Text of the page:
Mahler: Lieder CD
|Price:||£7.93 & FREE Delivery in the UK on orders over £20. Details|
AutoRip is available only for eligible CDs and vinyl sold by Amazon EU Sarl (but does not apply to gift orders or PrimeNow orders). See Terms and Conditions for full details, including costs which may apply for the MP3 version in case of order returns or cancellations.
- Choose from over 13,000 locations across the UK
- Prime members get unlimited deliveries at no additional cost
- Find your preferred location and add it to your address book
- Dispatch to this address when you check out
Frequently Bought Together
Customers Who Bought This Item Also Bought
I will ship by EMS or SAL items in stock in Japan. It is approximately 7-14days on delivery date. You wholeheartedly support customers as satisfactory. Thank you for you seeing it.
This Mahler recital provokes comparisons with Dietrich Fischer-Dieskau and Leonard Bernstein in many of the same songs back in 1968, and that’s already to pay the newcomer the highest of compliments. But Gerhaher’s eloquent sleeve notes take us back to Schumann and Schubert, and an approach to poetry that was barely alive when Mahler was writing his earliest songs. That’s partly what makes this early Mahler feel so natural with piano, but even in the songs conceived with orchestra, Gerhaher and Huber immerse you so successfully in their interior world that you barely register the orchestra’s absence.
The recital is beautifully planned, opening with the folksy simplicity of Rheinlegendchen, and a handful of songs that show Gerhaher to be more at ease with Mahler the rustic than Fischer-Dieskau, and with a more naturally beautiful tone and line. The four Wayfarer Songs introduce more emotional complexity, coloured with pain and sorrow, and Gerhaher’s lyric baritone deepens and darkens. The shadow of war looms over the next group; the eerie piano fanfares of Wo Die Schönen Trompeten Blasen (where the beautiful trumpets blow) are an alarm call as a soldier leaves his sweetheart, and Gerhaher conveys so much tenderness, and such piercing regret.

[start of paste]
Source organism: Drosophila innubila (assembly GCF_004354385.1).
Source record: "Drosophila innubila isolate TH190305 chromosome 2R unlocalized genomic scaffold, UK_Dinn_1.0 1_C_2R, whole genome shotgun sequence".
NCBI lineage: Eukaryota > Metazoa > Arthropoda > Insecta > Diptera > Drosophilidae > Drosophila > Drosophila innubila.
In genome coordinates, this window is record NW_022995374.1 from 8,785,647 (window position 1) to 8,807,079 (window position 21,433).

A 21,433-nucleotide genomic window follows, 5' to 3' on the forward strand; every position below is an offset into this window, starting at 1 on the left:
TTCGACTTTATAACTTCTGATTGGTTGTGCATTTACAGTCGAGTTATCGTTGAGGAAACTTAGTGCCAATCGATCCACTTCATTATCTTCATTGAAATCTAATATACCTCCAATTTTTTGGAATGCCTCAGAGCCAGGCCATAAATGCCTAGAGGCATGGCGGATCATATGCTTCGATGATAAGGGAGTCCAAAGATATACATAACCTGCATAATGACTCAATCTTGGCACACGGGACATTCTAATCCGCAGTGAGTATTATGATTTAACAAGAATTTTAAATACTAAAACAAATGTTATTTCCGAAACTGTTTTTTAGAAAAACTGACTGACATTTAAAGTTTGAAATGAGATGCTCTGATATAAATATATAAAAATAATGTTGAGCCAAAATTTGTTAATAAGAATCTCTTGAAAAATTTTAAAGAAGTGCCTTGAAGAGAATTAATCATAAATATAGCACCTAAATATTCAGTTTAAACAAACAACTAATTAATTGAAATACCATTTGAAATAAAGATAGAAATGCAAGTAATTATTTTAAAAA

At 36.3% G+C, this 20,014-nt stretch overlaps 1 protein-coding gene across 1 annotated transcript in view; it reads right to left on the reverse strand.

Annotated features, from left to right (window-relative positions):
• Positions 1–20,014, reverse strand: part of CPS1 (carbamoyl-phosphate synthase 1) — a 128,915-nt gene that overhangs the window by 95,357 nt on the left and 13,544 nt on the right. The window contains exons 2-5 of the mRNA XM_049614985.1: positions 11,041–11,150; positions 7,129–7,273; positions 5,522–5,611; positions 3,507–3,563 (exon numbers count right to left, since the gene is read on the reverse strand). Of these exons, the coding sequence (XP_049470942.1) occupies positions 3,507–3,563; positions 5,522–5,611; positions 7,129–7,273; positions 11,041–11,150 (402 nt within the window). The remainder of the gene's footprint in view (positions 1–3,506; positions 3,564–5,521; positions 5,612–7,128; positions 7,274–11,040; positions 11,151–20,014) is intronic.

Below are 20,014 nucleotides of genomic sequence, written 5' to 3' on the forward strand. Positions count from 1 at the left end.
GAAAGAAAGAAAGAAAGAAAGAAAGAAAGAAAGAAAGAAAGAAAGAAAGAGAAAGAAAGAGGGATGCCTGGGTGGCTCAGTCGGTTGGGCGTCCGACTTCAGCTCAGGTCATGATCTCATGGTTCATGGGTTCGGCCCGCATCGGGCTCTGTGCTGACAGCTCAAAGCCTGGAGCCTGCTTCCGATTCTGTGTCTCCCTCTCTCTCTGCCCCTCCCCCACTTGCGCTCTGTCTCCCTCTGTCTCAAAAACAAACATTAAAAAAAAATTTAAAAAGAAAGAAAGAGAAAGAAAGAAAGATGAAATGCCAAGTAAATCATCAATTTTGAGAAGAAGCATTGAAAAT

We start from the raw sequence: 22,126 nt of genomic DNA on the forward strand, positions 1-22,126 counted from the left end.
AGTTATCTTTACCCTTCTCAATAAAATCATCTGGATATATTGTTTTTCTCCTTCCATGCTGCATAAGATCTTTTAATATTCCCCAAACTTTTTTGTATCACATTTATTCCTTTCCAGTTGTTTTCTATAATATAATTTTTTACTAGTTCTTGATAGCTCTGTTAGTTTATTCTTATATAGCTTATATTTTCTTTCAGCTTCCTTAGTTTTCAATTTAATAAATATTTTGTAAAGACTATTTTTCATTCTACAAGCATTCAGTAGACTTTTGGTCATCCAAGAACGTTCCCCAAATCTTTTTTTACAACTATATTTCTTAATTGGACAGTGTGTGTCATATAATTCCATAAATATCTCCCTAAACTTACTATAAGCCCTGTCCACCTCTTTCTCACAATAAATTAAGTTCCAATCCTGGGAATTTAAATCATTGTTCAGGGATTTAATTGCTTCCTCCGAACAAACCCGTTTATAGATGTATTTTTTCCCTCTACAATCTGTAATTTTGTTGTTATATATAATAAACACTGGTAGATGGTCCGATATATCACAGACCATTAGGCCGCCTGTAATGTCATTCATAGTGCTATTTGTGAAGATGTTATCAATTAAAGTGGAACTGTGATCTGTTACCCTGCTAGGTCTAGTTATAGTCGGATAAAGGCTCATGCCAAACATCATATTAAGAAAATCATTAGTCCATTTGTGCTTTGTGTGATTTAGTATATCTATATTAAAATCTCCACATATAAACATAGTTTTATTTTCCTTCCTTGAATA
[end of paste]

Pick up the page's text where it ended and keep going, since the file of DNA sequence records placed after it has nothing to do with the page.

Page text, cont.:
Then come Mahler’s five Rückert Songs, carefully reordered (they weren’t conceived as a cycle) to frame as their centrepiece what Gerhaher calls “the enigmatic, self-absorbed, and ultimately inscrutable Um Mitternacht” – the poet awake at midnight, bereft of all but the beating of his own heart: ‘one single pulse of agony’. Without orchestra, it’s stark and utterly devastating. And it’s left to Urlicht – the primal light from Mahler’s Second Symphony – to provide a glow of reassurance at the end of the recital.
Huber achieves pianistic miracles of colour and timing, and to call this a mature partnership barely begins to address the depth of their mutual understanding. The recording feels as truthful as the performances, and at a time when we seem to be overwhelmed by new recordings of Mahler’s symphonies, might I humbly suggest that this could be the finest Mahler you’ll hear all year? Absolutely essential. --Andrew McGregor
Find more music at the BBC This link will take you off Amazon in a new window
Top Customer Reviews
...and the Mahler songs...? If you are familiar with them, they will need no introduction. If you are not, but you enjoy song, you will not be disappointed.
I`m just a common listener of classical music, I like beautiful and not too modern music. I can`t write any profound evaluations of musical performances. But I can say I loved to listen to Christian Gerhaher.
Gustav Mahler has never been one of my great favourites, and I`m ashamed to admit that I`ve been a bit reluctant to Lieder on the whole. But that`s over now, along with this divine vocalist! Luckily for me he has recorded plenty of CDs with his regular piano partner Gerold Huber and with some orchestras, too. I started my collection with this wonderful CD of Mahler`s Lieder and I`ve already enjoyed it several times.
Later, 3.3.2015, added
This CD won in 2010 The German Record Critique`s Award and Edison Award and in 2011 International Classical Music Award.